At the end of every season it is inevitable there are green tomatoes left on the plants when we are due for frost. Last year I made green tomato salsa for the first time and it was a hit so I wasn't to disappointed when I had to make it again this year. Each time I can/make anything some of the ingredients are bound to change based on what I have available. I will share with you the recipe I used last year and the substitutions I made this year. The beauty of salsa is you can change ingredients you don't like for something else i.e more or less spicy
Green Tomato Salsa
20 cups of green tomatoes coarsely chopped (I typically fill a 5 gallon pail with green tomatoes and use almost all of them to make this recipe)
1 cup of red tomato coarsely chopped (this helps add some juice to your salsa)
12 serrano peppers-seeded
**substituted this year for 20 small jalapenos-seeded
6-7 small green bell peppers or 3 medium/large green bell peppers
2 red onions chopped or 1 large red onion chopped
2 white or yellow onions chopped
5 garlic cloves chopped
1 cup of lime juice
1 bunch of cilantro finely chopped this should be about 1.5 cups loosely packed
4 TSP ground cumin
2 TSP dried oregano
4 TSP salt
2 TSP black ground pepper
Mix in pot and bring to a boil, simmer for 30 minutes, hot pack jars and process for 25 minutes.
The first thing I do is prep the green (and red) tomatoes for the processor. I core the tomato so this little stem spot is not on them as you will be placing the rest of the tomato directly into the processor and chopping coarsely. You will also want to remove any blemishes from the fruit as well that you do not want in your salsa.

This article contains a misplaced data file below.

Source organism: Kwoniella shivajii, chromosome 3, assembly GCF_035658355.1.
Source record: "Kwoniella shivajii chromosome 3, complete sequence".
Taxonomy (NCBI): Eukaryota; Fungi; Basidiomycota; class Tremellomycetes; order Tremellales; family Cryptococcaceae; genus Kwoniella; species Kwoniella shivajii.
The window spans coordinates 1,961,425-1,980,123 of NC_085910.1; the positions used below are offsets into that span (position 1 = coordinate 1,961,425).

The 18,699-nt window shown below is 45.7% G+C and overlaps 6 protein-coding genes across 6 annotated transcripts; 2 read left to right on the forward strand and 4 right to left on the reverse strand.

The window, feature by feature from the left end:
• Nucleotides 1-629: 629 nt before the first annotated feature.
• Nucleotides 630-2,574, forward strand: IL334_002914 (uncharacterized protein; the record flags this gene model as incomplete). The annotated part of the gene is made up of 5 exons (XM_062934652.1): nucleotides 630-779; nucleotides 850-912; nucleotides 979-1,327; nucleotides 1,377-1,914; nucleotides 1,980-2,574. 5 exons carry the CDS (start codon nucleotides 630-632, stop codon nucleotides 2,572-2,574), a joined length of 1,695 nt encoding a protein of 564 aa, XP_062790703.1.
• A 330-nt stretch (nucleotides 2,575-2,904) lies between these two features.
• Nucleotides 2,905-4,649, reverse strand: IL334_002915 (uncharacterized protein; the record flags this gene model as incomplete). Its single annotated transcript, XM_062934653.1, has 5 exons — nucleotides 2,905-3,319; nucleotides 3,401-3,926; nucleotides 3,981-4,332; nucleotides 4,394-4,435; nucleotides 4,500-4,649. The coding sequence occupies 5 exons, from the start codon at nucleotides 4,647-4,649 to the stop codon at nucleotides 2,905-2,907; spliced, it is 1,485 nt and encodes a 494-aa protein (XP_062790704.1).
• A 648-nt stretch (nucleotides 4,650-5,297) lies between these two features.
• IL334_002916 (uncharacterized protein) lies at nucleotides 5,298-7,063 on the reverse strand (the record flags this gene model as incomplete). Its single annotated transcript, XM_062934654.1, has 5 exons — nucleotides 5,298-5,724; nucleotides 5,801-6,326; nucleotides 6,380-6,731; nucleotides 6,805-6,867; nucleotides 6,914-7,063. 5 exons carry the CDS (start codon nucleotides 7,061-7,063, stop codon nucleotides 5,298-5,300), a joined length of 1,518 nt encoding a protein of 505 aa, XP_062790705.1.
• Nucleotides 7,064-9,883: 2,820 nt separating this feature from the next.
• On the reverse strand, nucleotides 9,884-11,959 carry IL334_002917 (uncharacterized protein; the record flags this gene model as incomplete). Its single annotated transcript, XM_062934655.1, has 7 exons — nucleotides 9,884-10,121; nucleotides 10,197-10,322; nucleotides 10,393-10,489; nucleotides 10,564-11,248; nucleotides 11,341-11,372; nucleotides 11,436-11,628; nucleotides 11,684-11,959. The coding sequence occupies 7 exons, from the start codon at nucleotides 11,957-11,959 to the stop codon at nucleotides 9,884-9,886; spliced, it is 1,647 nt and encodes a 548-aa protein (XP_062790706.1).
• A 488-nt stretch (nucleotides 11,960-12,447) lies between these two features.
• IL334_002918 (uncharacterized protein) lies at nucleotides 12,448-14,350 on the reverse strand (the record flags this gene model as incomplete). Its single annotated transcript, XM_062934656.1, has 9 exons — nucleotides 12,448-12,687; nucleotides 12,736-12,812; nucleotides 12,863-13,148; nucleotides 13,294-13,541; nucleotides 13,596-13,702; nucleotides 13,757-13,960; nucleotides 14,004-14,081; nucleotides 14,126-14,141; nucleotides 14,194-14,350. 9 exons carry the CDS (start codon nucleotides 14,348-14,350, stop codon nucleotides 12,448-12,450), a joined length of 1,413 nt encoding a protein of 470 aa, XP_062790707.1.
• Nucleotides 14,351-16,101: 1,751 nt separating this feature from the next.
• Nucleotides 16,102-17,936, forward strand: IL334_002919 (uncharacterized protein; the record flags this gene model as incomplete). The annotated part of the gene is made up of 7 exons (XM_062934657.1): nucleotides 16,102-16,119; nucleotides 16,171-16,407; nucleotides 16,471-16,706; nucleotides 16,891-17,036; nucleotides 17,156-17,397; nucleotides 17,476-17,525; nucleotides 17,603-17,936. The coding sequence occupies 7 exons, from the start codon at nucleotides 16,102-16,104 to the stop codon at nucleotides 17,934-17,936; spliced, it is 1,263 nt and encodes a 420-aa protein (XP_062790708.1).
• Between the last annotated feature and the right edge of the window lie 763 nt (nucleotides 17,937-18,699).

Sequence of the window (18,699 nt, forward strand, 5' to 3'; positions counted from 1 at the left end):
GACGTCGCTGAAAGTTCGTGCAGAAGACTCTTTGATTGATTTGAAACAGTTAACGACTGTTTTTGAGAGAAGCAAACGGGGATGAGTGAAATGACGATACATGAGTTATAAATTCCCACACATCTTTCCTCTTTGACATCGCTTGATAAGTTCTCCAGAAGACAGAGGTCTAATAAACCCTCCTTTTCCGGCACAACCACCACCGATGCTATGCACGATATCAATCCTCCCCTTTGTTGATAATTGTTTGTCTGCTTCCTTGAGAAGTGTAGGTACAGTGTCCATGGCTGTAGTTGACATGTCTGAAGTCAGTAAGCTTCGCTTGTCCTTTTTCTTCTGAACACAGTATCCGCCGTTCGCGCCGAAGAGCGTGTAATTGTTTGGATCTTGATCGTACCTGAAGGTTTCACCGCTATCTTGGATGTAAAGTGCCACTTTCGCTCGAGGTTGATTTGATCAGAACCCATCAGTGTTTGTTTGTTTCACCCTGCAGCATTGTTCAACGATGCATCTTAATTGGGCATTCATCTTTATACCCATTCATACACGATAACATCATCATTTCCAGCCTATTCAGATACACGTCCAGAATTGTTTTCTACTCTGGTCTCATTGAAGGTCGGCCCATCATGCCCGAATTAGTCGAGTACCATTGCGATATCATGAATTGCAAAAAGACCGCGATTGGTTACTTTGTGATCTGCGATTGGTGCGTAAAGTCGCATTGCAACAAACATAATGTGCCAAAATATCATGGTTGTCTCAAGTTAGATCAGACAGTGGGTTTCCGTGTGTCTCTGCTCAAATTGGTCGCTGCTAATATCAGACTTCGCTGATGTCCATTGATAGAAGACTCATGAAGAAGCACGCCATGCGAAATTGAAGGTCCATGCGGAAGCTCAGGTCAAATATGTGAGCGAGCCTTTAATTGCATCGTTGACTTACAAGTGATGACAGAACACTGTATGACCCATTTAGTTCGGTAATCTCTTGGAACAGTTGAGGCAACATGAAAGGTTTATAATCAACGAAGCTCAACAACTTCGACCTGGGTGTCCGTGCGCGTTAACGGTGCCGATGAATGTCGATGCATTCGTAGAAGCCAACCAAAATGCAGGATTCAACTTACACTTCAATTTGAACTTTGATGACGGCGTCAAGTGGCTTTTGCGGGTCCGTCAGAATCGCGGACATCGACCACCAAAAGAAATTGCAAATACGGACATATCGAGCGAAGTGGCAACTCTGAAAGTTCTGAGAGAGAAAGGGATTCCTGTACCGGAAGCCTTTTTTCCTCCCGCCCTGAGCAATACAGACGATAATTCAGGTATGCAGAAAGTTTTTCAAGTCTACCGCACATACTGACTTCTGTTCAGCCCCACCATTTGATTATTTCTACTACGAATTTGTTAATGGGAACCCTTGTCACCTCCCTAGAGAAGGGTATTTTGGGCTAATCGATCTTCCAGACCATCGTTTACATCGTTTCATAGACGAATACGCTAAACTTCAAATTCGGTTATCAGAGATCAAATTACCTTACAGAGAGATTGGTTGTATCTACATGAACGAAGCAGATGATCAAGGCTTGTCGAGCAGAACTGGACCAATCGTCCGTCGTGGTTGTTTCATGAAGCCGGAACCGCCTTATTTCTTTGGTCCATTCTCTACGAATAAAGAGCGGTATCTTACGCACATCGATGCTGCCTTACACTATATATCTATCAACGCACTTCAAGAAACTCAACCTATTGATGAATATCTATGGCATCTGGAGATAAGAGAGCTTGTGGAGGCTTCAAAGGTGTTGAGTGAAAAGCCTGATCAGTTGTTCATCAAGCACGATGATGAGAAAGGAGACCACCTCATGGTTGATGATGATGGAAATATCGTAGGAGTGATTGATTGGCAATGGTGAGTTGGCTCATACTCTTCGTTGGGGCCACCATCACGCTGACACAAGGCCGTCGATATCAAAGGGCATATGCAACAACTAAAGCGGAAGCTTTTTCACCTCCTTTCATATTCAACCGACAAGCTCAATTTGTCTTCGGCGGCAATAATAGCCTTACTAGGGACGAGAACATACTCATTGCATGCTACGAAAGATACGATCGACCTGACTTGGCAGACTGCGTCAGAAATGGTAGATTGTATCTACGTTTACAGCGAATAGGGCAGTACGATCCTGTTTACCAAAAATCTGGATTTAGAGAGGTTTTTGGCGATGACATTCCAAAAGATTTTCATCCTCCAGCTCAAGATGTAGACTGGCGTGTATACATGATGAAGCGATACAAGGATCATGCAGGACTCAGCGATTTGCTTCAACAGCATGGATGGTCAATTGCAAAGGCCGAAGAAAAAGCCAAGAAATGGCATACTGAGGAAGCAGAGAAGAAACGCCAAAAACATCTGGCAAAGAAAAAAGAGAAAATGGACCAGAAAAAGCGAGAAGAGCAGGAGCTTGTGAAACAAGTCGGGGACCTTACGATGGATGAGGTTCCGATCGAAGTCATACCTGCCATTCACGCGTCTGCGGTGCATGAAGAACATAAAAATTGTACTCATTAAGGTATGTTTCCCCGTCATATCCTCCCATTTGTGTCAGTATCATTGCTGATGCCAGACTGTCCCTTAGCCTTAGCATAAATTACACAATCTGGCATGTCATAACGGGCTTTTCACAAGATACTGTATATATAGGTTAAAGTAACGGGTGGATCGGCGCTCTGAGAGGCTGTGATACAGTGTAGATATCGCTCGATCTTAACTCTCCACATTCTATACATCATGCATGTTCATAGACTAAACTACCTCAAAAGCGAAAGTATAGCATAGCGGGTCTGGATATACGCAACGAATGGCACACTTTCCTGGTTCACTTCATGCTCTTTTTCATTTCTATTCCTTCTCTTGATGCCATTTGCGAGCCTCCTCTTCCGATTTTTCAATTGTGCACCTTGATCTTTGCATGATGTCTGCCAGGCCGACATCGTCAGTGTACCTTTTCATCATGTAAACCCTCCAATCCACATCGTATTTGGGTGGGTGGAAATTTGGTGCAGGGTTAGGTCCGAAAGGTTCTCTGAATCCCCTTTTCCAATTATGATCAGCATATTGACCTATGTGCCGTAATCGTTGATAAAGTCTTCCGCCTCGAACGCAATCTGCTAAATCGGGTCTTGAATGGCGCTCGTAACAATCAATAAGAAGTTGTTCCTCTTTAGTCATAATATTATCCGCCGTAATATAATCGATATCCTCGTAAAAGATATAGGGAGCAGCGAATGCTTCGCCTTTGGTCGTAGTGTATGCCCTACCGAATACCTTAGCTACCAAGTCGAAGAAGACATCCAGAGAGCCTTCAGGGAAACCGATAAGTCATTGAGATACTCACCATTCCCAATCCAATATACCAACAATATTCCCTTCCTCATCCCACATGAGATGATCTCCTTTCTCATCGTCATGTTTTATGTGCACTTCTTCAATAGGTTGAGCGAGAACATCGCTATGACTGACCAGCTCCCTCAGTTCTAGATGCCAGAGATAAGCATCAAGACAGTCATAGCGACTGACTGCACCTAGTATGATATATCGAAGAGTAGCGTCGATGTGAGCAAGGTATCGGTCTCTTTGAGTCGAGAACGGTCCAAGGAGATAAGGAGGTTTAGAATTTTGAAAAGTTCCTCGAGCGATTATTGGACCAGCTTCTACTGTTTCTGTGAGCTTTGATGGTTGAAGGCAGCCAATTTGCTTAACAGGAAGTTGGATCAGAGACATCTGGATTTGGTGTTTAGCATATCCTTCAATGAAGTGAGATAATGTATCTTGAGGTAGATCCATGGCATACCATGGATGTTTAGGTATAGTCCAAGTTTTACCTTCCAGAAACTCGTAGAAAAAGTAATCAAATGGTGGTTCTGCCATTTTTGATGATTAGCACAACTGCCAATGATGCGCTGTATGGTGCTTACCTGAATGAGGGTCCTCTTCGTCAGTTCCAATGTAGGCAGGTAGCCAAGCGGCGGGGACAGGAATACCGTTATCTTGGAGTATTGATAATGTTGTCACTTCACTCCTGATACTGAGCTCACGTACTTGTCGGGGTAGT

Green Tomatoes in processor. It typically only takes a few bursts on pulse from the processor to get this done but multiple batches to get to 20 cups of chopped green tomato.
Coarsely chopped green tomatoes in stock pot.
I use the processor to chop everything I use in this recipe which makes clean up so much easier. Even the cilantro is tossed into the processor. Once everything is mixed into the stock pot you will want to bring your salsa to a boil and then reduce to a simmer for 30 minutes stirring often to mix in the spices.
Once your salsa is done simmering begin packing your hot jars with salsa I usually drain off some of the excess water or juice in the salsa while I am ladling it to jars so it is not too runny. I end up with maybe 2 cups of extra liquid from the cooking process that I pour down the drain.
Once your jars are packed place in your WB canner (water bath canner) and process for 25 minutes for pint jars. Remove from water and place on canning mat and cover with a dish towel to cool. This recipe yields about 14 pints of salsa
Store on a cool dry shelf out of direct sunlight until ready to serve! If you have a little bit extra left over that won't fill a jar pop it in a Tupperware container and send it straight to the fridge it won't be there long if your family enjoys it like mine does.